A new wrinkle in Parkinson’s disease research: Skin cream ingredient may stop effects of Parkinson’s on brain cells

Aug. 15, 2013 — The active ingredient in an over-the-counter skin cream might do more than prevent wrinkles. Scientists have discovered that the drug, called kinetin, also slows or stops the effects of Parkinson’s disease on brain cells.Scientists identified the link through biochemical and cellular studies, but the research team is now testing the drug in animal models of Parkinson’s. The research is published in the August 15, 2013 issue of the journal Cell.”Kinetin is a great molecule to pursue because it’s already sold in drugstores as a topical anti-wrinkle cream,” says HHMI investigator Kevan Shokat of the University of California, San Francisco. “So it’s a drug we know has been in people and is safe.”Parkinson’s disease is a degenerative disease that causes the death of neurons in the brain. Initially, the disease affects one’s movement and causes tremors, difficulty walking, and slurred speech. Later stages of the disease can cause dementia and broader health problems. In 2004, researchers studying an Italian family with a high prevalence of early-onset Parkinson’s disease discovered mutations in a protein called PINK1 associated with the inherited form of the disease.Since then, studies have shown that PINK1 normally wedges into the membrane of damaged mitochondria inside cells that causes another protein, Parkin, to be recruited to the mitochondria, which are organelles responsible for energy generation. Neurons require high levels of energy production, therefore when mitochondrial damage occurs, it can lead to neuronal death. However, when Parkin is present on damaged mitochondria, studding the mitochondrial surface, the cell is able to survive the damage. …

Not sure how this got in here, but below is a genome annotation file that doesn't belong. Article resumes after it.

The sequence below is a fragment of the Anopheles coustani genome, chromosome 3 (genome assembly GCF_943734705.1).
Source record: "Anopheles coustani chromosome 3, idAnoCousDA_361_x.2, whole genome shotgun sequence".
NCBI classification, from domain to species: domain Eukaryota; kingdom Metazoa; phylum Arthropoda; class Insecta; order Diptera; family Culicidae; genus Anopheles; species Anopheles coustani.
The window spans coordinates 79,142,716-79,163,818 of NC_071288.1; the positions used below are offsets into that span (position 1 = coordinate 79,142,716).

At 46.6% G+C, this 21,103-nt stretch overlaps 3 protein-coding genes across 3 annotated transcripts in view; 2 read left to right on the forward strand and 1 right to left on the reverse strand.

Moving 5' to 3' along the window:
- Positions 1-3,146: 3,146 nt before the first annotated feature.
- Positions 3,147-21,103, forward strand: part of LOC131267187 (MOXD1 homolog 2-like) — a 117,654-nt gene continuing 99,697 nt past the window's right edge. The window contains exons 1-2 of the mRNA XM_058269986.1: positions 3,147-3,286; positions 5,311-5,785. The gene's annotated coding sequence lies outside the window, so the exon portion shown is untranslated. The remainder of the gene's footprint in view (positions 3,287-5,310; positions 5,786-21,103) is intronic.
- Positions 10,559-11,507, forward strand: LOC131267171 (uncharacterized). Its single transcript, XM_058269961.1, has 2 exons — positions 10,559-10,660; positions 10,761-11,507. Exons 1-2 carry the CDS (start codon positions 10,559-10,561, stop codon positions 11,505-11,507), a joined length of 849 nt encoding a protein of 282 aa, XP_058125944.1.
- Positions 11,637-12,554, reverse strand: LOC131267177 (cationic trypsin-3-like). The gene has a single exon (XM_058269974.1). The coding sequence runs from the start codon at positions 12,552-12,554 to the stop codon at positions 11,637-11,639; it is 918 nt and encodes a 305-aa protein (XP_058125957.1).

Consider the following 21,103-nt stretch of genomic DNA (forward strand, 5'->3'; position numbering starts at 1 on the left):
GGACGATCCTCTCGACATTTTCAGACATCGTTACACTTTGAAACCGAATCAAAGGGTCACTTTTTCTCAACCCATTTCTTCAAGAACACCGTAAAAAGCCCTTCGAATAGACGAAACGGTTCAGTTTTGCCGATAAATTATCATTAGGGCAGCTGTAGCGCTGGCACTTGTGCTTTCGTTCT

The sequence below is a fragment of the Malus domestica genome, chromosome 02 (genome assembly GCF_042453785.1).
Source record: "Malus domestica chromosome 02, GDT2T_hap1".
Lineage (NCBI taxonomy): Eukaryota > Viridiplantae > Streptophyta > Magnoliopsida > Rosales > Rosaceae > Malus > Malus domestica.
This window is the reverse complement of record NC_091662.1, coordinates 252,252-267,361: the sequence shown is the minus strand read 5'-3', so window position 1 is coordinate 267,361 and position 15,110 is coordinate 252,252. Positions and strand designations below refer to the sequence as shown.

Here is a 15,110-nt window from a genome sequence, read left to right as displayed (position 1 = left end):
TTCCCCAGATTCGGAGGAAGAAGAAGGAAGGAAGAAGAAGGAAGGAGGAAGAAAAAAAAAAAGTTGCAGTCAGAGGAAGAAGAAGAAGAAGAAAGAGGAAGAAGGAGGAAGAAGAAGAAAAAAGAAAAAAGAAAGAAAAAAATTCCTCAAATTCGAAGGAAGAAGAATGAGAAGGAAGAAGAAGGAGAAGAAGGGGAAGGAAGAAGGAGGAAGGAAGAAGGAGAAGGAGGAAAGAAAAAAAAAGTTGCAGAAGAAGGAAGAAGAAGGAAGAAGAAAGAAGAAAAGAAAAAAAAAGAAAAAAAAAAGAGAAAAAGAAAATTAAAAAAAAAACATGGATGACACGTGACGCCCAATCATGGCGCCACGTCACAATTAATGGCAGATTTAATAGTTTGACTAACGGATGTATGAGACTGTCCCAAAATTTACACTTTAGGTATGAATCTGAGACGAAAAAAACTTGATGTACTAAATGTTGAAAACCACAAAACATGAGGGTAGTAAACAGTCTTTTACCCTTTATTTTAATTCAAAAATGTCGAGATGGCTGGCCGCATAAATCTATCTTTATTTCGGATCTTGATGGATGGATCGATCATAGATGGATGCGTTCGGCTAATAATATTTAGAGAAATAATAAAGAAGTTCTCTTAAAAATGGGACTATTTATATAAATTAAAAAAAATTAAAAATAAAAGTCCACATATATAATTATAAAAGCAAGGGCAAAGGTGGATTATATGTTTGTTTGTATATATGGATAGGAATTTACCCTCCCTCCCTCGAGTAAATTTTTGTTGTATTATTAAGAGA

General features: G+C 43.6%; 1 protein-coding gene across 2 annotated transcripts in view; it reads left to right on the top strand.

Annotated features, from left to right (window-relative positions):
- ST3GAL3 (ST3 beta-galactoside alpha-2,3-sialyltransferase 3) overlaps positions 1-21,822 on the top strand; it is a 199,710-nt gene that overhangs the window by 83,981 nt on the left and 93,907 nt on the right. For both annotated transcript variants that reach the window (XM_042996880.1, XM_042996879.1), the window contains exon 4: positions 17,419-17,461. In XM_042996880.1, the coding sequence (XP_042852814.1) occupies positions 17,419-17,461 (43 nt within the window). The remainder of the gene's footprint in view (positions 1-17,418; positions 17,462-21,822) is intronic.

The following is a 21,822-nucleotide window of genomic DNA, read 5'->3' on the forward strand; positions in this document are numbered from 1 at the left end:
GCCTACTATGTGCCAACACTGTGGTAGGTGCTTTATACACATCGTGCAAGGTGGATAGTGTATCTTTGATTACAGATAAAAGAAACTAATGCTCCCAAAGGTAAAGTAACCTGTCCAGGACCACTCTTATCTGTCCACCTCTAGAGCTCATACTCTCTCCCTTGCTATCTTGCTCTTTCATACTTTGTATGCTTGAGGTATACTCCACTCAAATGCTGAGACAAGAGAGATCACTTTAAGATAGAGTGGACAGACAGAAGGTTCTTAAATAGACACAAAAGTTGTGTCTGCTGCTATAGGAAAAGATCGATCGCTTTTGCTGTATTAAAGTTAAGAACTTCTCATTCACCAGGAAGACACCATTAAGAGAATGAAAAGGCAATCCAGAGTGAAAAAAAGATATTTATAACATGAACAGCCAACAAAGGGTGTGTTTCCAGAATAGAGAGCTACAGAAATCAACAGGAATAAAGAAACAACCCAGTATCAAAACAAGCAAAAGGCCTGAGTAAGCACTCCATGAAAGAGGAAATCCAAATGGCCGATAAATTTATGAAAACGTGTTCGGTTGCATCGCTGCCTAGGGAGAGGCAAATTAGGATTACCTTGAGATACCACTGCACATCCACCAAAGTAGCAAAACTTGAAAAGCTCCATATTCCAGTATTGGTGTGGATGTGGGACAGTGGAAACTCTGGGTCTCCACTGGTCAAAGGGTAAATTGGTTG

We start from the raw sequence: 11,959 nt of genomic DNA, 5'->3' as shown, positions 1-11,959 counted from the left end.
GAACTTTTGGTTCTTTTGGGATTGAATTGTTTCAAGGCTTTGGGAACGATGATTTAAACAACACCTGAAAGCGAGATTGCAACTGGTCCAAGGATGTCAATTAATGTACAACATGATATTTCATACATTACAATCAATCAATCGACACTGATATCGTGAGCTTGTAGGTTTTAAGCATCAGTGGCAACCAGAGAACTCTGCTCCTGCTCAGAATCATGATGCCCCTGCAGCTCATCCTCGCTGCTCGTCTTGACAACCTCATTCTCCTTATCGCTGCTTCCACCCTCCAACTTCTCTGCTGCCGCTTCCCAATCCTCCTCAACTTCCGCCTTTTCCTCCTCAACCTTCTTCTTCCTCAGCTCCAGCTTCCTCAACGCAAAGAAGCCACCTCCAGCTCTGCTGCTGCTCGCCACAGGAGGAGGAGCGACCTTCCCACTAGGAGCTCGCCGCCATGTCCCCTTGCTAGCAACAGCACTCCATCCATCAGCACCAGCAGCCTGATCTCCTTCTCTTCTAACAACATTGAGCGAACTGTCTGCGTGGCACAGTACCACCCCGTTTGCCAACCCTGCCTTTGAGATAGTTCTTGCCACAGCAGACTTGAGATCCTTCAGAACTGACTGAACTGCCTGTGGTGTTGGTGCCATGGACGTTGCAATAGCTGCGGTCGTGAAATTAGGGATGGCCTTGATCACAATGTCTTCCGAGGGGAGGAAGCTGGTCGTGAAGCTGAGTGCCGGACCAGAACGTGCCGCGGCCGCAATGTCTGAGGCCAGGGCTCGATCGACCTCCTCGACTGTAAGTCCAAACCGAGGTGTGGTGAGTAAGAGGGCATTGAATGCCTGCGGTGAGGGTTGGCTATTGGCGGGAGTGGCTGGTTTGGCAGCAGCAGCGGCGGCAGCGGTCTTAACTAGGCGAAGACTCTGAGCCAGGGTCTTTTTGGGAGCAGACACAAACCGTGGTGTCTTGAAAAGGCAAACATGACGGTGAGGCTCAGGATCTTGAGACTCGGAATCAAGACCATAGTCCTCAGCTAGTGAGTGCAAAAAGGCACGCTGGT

Read more

Genetic mutations linked to Parkinson’s disease